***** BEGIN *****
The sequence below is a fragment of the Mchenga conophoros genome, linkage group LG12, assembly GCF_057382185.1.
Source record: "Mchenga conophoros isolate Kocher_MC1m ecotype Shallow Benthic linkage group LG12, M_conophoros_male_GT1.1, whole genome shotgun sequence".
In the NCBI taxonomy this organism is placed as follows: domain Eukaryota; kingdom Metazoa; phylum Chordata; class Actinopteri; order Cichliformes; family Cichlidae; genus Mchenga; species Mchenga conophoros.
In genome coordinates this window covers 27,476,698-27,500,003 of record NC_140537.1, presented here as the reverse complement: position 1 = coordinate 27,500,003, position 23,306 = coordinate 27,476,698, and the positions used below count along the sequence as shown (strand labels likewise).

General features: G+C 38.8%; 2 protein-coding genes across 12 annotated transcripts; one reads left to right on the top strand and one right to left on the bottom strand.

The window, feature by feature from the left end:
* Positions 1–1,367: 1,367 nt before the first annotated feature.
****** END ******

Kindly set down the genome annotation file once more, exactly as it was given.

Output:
The sequence below is a fragment of the Mchenga conophoros genome, linkage group LG12, assembly GCF_057382185.1.
Source record: "Mchenga conophoros isolate Kocher_MC1m ecotype Shallow Benthic linkage group LG12, M_conophoros_male_GT1.1, whole genome shotgun sequence".
In the NCBI taxonomy this organism is placed as follows: domain Eukaryota; kingdom Metazoa; phylum Chordata; class Actinopteri; order Cichliformes; family Cichlidae; genus Mchenga; species Mchenga conophoros.
In genome coordinates this window covers 27,476,698-27,500,003 of record NC_140537.1, presented here as the reverse complement: position 1 = coordinate 27,500,003, position 23,306 = coordinate 27,476,698, and the positions used below count along the sequence as shown (strand labels likewise).

General features: G+C 38.8%; 2 protein-coding genes across 12 annotated transcripts; one reads left to right on the top strand and one right to left on the bottom strand.

The window, feature by feature from the left end:
* Positions 1–1,367: 1,367 nt before the first annotated feature.